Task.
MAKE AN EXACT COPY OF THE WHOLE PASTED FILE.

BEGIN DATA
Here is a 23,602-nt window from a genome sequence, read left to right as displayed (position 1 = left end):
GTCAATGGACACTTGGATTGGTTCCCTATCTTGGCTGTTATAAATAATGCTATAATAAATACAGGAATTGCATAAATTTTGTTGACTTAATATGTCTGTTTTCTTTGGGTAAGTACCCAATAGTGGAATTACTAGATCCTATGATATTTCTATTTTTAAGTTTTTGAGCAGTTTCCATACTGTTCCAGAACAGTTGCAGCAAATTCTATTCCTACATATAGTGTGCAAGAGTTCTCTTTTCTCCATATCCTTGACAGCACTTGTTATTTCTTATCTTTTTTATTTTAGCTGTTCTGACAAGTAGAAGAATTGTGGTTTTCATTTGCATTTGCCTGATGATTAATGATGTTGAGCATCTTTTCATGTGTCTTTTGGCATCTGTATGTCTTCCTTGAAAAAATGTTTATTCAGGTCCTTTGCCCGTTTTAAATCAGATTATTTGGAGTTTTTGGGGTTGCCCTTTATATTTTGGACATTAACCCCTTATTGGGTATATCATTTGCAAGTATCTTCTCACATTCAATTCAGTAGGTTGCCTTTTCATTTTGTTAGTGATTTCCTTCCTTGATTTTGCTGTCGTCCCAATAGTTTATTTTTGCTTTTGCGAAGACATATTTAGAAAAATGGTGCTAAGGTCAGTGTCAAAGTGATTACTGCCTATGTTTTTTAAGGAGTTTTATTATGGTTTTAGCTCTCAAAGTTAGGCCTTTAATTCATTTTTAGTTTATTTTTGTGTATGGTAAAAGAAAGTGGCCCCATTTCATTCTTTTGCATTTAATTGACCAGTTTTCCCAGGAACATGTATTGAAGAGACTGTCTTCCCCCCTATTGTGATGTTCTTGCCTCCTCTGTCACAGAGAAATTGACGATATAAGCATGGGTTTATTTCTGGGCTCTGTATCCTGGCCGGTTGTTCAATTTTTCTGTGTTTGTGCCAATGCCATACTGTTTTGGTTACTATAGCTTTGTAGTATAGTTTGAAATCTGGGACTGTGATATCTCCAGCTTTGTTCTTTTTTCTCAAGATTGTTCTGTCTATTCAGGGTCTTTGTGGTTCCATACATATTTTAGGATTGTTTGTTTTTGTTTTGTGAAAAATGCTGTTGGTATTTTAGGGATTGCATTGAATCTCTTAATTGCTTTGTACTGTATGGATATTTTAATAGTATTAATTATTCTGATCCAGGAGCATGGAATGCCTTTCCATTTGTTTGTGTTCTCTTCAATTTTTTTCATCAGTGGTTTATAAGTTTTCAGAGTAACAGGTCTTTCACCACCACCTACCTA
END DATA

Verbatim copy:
Here is a 23,602-nt window from a genome sequence, read left to right as displayed (position 1 = left end):
GTCAATGGACACTTGGATTGGTTCCCTATCTTGGCTGTTATAAATAATGCTATAATAAATACAGGAATTGCATAAATTTTGTTGACTTAATATGTCTGTTTTCTTTGGGTAAGTACCCAATAGTGGAATTACTAGATCCTATGATATTTCTATTTTTAAGTTTTTGAGCAGTTTCCATACTGTTCCAGAACAGTTGCAGCAAATTCTATTCCTACATATAGTGTGCAAGAGTTCTCTTTTCTCCATATCCTTGACAGCACTTGTTATTTCTTATCTTTTTTATTTTAGCTGTTCTGACAAGTAGAAGAATTGTGGTTTTCATTTGCATTTGCCTGATGATTAATGATGTTGAGCATCTTTTCATGTGTCTTTTGGCATCTGTATGTCTTCCTTGAAAAAATGTTTATTCAGGTCCTTTGCCCGTTTTAAATCAGATTATTTGGAGTTTTTGGGGTTGCCCTTTATATTTTGGACATTAACCCCTTATTGGGTATATCATTTGCAAGTATCTTCTCACATTCAATTCAGTAGGTTGCCTTTTCATTTTGTTAGTGATTTCCTTCCTTGATTTTGCTGTCGTCCCAATAGTTTATTTTTGCTTTTGCGAAGACATATTTAGAAAAATGGTGCTAAGGTCAGTGTCAAAGTGATTACTGCCTATGTTTTTTAAGGAGTTTTATTATGGTTTTAGCTCTCAAAGTTAGGCCTTTAATTCATTTTTAGTTTATTTTTGTGTATGGTAAAAGAAAGTGGCCCCATTTCATTCTTTTGCATTTAATTGACCAGTTTTCCCAGGAACATGTATTGAAGAGACTGTCTTCCCCCCTATTGTGATGTTCTTGCCTCCTCTGTCACAGAGAAATTGACGATATAAGCATGGGTTTATTTCTGGGCTCTGTATCCTGGCCGGTTGTTCAATTTTTCTGTGTTTGTGCCAATGCCATACTGTTTTGGTTACTATAGCTTTGTAGTATAGTTTGAAATCTGGGACTGTGATATCTCCAGCTTTGTTCTTTTTTCTCAAGATTGTTCTGTCTATTCAGGGTCTTTGTGGTTCCATACATATTTTAGGATTGTTTGTTTTTGTTTTGTGAAAAATGCTGTTGGTATTTTAGGGATTGCATTGAATCTCTTAATTGCTTTGTACTGTATGGATATTTTAATAGTATTAATTATTCTGATCCAGGAGCATGGAATGCCTTTCCATTTGTTTGTGTTCTCTTCAATTTTTTTCATCAGTGGTTTATAAGTTTTCAGAGTAACAGGTCTTTCACCACCACCTACCTA